From education to employment

Catrina finds her vocation in Venice

Catrina Barquist (from Hawick) spent a memorable 5 weeks in Venice during the summer after being selected at the start of the year as a student ambassador for the 57th International Art Exhibition – la Biennale di Venezia.

The festival, which counts celebrities and high profile artists among its visitors, this year featured 120 artists from every country across the world, supported by student ambassadors from the corresponding country.  Catrina provided support at Scottish Artist Rachel Maclean’s controversial ‘Spite Your Face’ exhibition (a film responding to significant changes in the political climate, starring a Pinocchio-esque figure) located in the beautiful Santa Caterina church.  She witnessed first-hand the process of bringing art to the public, visualising how an exhibition should take shape. 

Part of Catrina’s role was to greet visitors, requiring her to learn a little Italian to be able to communicate effectively – fortunately, she made a local contact who helped her pick up some of the language quickly!  She also carried out paid research, delivering her findings in the form of weekly Facebook vlogs, as well as a one week ‘takeover’ on the Scotland + Venice Instagram account reporting on what interested her.

Catrina describes her trip as a true networking experience, with fellow student ambassadors hosting regular parties, including a picnic on the beach with German and American participants.  Throughout the 5 weeks, Catrina resided on The Lido with another student as well as a more senior team member, Claire Hills, who works as a Gallery Assistant at the Talbot Rice Gallery in Edinburgh.

Upon her return to College, Catrina shared her experiences with her classmates in a class talk, bringing back further inspiration in the form of leaflets and promotional materials from each of the exhibitions she attended.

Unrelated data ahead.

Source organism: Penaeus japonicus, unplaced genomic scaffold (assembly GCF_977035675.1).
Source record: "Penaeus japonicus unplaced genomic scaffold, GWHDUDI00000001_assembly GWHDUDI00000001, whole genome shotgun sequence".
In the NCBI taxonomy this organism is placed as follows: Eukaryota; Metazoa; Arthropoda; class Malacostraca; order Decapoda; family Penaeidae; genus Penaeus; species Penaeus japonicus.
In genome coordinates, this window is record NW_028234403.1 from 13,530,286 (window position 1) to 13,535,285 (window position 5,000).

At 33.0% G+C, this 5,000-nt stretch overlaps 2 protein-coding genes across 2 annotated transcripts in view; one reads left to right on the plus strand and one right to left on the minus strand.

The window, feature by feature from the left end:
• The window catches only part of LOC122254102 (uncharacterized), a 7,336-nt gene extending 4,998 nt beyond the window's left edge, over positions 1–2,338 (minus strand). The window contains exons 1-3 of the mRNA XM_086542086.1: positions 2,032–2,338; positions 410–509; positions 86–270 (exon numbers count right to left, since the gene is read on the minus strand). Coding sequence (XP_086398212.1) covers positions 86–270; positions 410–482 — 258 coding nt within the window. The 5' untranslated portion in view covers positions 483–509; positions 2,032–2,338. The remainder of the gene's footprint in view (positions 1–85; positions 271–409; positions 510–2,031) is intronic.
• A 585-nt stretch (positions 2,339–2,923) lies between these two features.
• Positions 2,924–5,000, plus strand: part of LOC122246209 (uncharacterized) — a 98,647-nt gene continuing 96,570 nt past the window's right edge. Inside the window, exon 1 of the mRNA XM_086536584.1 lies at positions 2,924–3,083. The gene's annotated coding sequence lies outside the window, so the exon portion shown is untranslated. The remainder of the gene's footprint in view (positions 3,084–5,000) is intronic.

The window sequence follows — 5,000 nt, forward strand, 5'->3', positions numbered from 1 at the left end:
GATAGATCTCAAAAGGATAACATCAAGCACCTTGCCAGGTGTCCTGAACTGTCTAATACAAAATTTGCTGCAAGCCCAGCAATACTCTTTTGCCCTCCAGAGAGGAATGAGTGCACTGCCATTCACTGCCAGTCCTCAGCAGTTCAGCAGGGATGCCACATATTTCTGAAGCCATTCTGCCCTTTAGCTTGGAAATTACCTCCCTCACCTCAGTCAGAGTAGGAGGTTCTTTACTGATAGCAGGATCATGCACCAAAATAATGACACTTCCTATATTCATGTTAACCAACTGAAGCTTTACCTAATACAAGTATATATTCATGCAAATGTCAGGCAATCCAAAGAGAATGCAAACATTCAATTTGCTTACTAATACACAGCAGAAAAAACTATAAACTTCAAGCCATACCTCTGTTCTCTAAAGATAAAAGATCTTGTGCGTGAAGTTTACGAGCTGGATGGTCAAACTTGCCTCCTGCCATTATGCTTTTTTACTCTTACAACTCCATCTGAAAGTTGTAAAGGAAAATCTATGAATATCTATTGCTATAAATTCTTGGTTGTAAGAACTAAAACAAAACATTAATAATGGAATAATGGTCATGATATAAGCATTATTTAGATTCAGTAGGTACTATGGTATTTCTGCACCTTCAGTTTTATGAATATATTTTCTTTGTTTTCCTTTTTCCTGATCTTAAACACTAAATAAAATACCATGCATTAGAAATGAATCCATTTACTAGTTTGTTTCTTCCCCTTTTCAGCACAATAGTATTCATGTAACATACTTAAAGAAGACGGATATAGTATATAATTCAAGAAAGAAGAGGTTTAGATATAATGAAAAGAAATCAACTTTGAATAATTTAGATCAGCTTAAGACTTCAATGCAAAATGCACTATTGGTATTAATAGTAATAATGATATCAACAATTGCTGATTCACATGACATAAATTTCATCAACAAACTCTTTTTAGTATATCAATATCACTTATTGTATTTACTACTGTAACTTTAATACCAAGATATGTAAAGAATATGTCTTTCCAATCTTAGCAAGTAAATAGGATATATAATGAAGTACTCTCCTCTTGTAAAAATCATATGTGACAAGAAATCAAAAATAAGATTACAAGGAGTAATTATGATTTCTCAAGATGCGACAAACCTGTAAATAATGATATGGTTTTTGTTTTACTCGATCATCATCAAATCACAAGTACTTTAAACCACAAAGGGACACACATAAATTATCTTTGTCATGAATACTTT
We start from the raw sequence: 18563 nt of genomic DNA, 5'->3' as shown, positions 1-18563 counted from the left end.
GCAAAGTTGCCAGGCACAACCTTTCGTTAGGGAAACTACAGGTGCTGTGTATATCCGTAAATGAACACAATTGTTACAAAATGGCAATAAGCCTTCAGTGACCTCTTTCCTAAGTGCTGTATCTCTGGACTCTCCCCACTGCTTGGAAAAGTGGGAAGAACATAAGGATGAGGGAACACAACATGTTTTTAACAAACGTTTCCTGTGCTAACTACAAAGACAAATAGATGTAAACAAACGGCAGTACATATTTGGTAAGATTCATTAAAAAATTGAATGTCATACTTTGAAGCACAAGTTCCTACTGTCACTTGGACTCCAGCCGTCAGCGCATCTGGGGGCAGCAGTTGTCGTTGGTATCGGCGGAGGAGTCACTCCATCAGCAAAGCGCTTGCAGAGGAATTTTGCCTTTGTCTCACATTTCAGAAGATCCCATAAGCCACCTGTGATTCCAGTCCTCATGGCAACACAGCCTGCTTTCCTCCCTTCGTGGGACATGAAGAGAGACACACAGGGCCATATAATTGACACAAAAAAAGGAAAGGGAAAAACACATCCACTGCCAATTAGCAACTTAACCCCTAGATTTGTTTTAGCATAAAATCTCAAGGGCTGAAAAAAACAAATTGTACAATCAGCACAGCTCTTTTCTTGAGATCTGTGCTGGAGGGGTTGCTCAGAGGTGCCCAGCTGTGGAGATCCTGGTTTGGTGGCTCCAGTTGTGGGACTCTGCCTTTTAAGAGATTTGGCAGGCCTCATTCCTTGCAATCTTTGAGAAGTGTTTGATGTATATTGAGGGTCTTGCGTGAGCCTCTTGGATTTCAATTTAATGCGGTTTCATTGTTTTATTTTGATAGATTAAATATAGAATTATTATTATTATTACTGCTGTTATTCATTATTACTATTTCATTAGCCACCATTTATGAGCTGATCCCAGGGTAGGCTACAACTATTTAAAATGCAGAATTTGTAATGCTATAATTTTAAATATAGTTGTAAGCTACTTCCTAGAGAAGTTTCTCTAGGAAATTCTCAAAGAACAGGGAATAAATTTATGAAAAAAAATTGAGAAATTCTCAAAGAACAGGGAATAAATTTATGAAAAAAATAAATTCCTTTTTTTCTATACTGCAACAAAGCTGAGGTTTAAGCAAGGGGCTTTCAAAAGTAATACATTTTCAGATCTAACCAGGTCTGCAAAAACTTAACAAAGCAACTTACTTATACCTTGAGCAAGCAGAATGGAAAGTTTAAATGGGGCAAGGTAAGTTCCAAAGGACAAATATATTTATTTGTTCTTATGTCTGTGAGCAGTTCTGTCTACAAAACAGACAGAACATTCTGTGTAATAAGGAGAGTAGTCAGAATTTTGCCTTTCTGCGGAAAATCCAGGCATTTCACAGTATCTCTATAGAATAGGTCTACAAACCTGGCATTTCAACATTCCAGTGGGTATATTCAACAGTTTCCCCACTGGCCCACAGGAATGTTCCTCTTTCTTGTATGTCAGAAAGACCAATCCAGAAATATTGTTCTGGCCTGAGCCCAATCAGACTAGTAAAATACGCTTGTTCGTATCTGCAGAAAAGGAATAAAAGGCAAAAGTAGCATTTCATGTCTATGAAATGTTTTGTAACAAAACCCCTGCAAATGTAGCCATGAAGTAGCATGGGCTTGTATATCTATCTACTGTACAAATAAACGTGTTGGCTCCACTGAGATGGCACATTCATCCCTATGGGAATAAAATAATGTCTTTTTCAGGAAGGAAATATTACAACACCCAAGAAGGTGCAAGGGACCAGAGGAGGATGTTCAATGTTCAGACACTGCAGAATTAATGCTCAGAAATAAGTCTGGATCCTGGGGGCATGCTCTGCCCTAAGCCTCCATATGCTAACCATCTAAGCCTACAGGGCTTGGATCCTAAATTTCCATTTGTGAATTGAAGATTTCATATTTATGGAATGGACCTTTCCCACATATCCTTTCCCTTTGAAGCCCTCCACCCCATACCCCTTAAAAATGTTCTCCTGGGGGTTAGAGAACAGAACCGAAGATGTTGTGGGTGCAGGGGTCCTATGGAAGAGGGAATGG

When asked what her advice would be if this opportunity came up again for a Borders College student, Catrina would advise students to apply for it even if they were nervous and thought they couldn’t do it, adding:

“It builds a lot of skills and confidence as well as work experience.  It’s not easy to live in another country alone, but it teaches you a lot about who you are and what you can do.”

Initially intending to use the opportunity as a way to gain Assistant Curator experience, Catrina’s time in Venice, where she enjoyed making comparisons between traditional and contemporary art, and the contacts she made there, gave her a better understanding of other positions, sparking her interest in potentially working as an Invigilator:

“Being able to see some of the best contemporary art from across the world was inspiring and will help me to progress my own work, and ultimately progress within the art industry.”

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